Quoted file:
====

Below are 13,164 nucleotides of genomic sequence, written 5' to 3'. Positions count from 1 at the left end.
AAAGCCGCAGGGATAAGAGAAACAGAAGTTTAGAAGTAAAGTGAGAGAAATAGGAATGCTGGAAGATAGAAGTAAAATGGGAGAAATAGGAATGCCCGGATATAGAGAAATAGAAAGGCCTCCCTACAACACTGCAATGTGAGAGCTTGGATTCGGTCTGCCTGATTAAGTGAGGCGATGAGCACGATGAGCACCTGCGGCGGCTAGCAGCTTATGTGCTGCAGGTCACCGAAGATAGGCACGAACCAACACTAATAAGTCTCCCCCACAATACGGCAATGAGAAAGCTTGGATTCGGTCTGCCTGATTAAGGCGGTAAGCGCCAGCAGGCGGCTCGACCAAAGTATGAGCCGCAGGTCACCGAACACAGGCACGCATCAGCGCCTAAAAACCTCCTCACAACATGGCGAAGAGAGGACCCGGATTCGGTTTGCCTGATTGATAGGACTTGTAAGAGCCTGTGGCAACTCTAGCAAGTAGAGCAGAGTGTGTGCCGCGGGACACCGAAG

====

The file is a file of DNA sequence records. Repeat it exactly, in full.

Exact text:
Below are 13,164 nucleotides of genomic sequence, written 5' to 3'. Positions count from 1 at the left end.
AAAGCCGCAGGGATAAGAGAAACAGAAGTTTAGAAGTAAAGTGAGAGAAATAGGAATGCTGGAAGATAGAAGTAAAATGGGAGAAATAGGAATGCCCGGATATAGAGAAATAGAAAGGCCTCCCTACAACACTGCAATGTGAGAGCTTGGATTCGGTCTGCCTGATTAAGTGAGGCGATGAGCACGATGAGCACCTGCGGCGGCTAGCAGCTTATGTGCTGCAGGTCACCGAAGATAGGCACGAACCAACACTAATAAGTCTCCCCCACAATACGGCAATGAGAAAGCTTGGATTCGGTCTGCCTGATTAAGGCGGTAAGCGCCAGCAGGCGGCTCGACCAAAGTATGAGCCGCAGGTCACCGAACACAGGCACGCATCAGCGCCTAAAAACCTCCTCACAACATGGCGAAGAGAGGACCCGGATTCGGTTTGCCTGATTGATAGGACTTGTAAGAGCCTGTGGCAACTCTAGCAAGTAGAGCAGAGTGTGTGCCGCGGGACACCGAAG